Furthermore, a vermicular structure was observed in the metallic inner part immediately underneath the nickel fluoride layer over a depth of about 2 to 3 mm.

The vermicular structure had mainly empty pores that had an average diameter of about 20 to 30 micron.

The aluminium produced during electrolysis was also analysed and showed a contamination by nickel of approximately 2500 ppm. This contamination was mainly caused by the dissolution of nickel from the anode's nickel-based alloy.

Comparative Example 2 The test carried out in Comparative Example 1 was repeated with an anode made from an iron-based alloy having the composition of sample L2 of Table 2.

During electrolysis the cell voltage increased progressively from about 3.6-3. 8 volt to about 5 volt.

After 50 hours electrolysis was interrupted and the anode extracted. Upon cooling, the anode was examined externally and in cross-section.

The anode's outer dimensions had not significantly changed. The anode's initial oxide outer part of about 100-150 micron thick had grown to a poorly adherent outer oxide scale of about 2-3 mm covering an adherent oxide layer of about 100 micron. It is believed that the poor adherence of the outer oxide scale on the adherent oxide layer caused the progressive voltage increase of the cell.

No vermicular structure was observed in the metallic inner part immediately underneath the oxide.

The aluminium produced during electrolysis was also analysed and showed a contamination by nickel of approximately 200 ppm.

Example 1 A test was carried out with a cell according to the invention comprising: a molten potassium fluoride- containing electrolyte at 925°C having the composition of sample F1 of Table 1, i. e. rich in dissolved alumina, and an anode made from a nickel-iron alloy having the composition of sample A2 of Table 2.

The anode was manufactured like in Comparative Example 1 and suspended for 16 hours over the molten electrolyte.

Electrolysis was carried out in the same potassium fluoride-containing electrolyte. The current density was about 0.8 A/cm2 at the anode and the cell voltage was stable at 3.8 volt during the entire test. The dissolved

alumina-content was maintained around 9 weight% by periodically feeding fresh alumina into the cell.

After 50 hours electrolysis was interrupted and the anode extracted. Upon cooling the anode was examined externally and in cross-section.

The anode's outer dimensions had remained substantially unchanged. The anode's oxide outer part had grown from an initial thickness of about 20-30 micron to a thickness after use of about up to 150 micron, instead of the 1000 micron observed in Comparative Example 1 (after only 32 hours electrolysis). Also, no passivating yellow-green layer of nickel fluoride (NiF2) was observed.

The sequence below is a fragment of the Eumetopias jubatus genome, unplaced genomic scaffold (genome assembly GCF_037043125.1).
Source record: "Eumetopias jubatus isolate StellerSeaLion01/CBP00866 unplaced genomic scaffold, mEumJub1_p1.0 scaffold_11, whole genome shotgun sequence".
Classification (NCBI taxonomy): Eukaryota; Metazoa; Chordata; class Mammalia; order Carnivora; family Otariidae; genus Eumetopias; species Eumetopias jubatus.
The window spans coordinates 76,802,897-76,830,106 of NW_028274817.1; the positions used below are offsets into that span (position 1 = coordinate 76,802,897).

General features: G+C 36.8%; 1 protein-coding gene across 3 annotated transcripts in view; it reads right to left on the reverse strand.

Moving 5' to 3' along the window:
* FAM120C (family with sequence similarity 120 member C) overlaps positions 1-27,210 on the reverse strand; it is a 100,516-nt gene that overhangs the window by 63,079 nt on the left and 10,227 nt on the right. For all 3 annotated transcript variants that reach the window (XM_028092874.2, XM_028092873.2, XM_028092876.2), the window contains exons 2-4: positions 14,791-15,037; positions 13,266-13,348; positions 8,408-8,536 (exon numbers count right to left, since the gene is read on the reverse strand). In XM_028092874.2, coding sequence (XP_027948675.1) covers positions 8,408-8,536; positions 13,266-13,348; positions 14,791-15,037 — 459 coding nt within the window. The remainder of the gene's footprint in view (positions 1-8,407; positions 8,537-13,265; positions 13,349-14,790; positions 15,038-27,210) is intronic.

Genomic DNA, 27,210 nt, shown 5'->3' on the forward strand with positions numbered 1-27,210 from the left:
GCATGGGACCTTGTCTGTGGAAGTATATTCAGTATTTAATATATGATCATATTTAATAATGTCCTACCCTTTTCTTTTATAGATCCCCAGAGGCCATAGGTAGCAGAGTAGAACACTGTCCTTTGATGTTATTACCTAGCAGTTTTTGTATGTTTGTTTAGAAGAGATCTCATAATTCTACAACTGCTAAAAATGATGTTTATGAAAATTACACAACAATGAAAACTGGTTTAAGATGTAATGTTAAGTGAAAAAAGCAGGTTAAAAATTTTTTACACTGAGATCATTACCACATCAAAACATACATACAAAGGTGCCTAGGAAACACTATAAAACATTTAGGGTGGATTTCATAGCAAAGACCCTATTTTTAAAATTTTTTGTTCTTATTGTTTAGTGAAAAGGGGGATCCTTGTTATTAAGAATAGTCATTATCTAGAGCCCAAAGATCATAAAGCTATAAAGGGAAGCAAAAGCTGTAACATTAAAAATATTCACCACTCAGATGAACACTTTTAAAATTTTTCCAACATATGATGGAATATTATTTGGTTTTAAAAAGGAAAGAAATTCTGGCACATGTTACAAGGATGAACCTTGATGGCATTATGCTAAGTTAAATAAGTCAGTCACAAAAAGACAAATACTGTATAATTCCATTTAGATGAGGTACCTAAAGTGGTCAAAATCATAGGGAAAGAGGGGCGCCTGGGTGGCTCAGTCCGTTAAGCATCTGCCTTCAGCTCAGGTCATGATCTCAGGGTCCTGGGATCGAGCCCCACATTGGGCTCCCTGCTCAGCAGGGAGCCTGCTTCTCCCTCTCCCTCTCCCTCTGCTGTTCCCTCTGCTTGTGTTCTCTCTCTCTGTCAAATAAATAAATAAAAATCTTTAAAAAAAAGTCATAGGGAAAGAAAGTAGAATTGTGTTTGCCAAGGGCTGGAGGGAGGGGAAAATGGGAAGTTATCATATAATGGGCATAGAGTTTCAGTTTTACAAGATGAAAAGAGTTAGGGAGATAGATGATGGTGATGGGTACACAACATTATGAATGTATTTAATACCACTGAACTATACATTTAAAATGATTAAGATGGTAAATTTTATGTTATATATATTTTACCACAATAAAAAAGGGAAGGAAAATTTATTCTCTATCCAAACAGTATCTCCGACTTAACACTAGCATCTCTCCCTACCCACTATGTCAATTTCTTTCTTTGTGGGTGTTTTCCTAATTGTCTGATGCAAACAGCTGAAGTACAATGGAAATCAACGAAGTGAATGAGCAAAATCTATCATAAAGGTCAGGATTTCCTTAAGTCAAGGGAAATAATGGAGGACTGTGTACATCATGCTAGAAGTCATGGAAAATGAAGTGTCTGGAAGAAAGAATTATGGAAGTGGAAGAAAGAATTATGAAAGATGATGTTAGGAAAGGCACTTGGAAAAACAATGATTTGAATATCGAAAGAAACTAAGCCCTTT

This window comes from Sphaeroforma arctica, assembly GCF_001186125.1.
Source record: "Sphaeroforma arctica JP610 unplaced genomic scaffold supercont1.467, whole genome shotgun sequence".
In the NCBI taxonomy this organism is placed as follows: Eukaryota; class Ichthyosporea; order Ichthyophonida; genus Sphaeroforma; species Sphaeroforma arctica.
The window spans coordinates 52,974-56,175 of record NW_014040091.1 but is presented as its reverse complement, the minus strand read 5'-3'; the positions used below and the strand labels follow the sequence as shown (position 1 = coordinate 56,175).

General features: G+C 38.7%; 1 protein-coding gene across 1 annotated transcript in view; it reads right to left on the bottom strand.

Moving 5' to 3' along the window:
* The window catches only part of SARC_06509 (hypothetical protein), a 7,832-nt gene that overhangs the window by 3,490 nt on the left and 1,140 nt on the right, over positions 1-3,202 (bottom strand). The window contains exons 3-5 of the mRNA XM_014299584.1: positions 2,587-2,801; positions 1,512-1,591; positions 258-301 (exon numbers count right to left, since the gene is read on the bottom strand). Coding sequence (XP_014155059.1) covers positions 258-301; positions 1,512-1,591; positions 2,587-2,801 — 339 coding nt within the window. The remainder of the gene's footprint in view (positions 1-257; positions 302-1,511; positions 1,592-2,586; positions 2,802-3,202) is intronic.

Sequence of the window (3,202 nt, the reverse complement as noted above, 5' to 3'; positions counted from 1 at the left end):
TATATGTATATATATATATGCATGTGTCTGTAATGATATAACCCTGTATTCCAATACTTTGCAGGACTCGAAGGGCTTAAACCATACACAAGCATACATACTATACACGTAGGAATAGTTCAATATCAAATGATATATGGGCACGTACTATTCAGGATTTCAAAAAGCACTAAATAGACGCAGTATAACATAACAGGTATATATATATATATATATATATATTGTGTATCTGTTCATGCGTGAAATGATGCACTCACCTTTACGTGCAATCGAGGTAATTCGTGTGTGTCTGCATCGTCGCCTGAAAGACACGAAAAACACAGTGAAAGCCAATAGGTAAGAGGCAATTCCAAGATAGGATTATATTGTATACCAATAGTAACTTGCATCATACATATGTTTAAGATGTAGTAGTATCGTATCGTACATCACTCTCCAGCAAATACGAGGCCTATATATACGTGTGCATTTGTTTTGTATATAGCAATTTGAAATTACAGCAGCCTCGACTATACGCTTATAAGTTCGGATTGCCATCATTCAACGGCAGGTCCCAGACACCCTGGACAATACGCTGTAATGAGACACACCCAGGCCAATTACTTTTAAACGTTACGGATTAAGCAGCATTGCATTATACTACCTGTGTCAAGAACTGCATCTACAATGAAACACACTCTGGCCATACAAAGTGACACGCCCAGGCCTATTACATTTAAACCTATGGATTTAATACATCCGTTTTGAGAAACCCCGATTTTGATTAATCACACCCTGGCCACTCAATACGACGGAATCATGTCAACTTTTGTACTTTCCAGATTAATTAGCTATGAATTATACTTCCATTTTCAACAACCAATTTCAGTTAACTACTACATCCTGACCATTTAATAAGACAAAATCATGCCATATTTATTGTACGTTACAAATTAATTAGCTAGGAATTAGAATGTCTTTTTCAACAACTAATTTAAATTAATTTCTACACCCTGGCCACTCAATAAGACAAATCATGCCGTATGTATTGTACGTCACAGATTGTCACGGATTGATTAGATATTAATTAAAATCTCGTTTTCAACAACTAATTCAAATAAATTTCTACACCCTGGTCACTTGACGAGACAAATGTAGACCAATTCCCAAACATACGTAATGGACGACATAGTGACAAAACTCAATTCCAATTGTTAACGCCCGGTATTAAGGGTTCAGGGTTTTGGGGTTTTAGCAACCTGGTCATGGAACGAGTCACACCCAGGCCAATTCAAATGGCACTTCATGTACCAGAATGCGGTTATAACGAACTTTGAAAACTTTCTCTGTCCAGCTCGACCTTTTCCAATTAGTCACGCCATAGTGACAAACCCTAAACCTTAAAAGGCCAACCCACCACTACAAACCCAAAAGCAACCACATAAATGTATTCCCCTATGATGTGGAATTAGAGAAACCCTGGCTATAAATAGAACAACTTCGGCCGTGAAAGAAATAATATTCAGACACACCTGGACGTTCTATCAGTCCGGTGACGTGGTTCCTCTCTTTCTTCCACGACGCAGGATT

Immediately underneath the oxide outer part, a vermicular structure was observed in the metallic inner part over a depth of about 0.05 to 0.1 mm, instead of the 2 to 3 mm of Comparative Example 1. The vermicular structure had pores which were partly filled with oxides, in particular iron oxides, and which had an average diameter of about 2 to 5 micron.

The aluminium produced during electrolysis was also analysed and showed a contamination by nickel of approximately 1200-1500 ppm instead of the 2500 ppm of Comparative Example 1.

Example 2 Example 1 was repeated with an anode made form the nickel-cobalt-iron alloy composition of sample D2 of Table 2 which was prepared, like in Example 1, over a potassium fluoride-containing electrolyte having the composition of sample F1 of Table 1, i. e. rich in dissolved alumina. The anode was then tested in the electrolyte like in Example 1 and showed similar results.

Example 3 Example 1 was repeated with an anode made from the iron-based alloy composition of sample L2 of Table 2 prepared, like in Example 1, over a potassium fluoride-

containing electrolyte having the composition of sample Fl of Table 1, i. e. rich in dissolved alumina. The anode was then tested in the electrolyte like in Example 1.

After 50 hours electrolysis was interrupted and the anode extracted. Upon cooling the anode was examined externally and in cross-section.

The anode's outer dimensions had remained substantially unchanged. The anode's oxide outer part had grown from an initial thickness of about 100-150 micron to a thickness after use of about up to 500-700 micron, instead of the poorly adherent outer oxide scale of about 2-3 mm covering an adherent oxide layer of about 100 micron of Comparative Example 2.

No vermicular structure was observed in the metallic inner part.

The product aluminium had a low nickel contamination, i. e. less than 200 ppm nickel.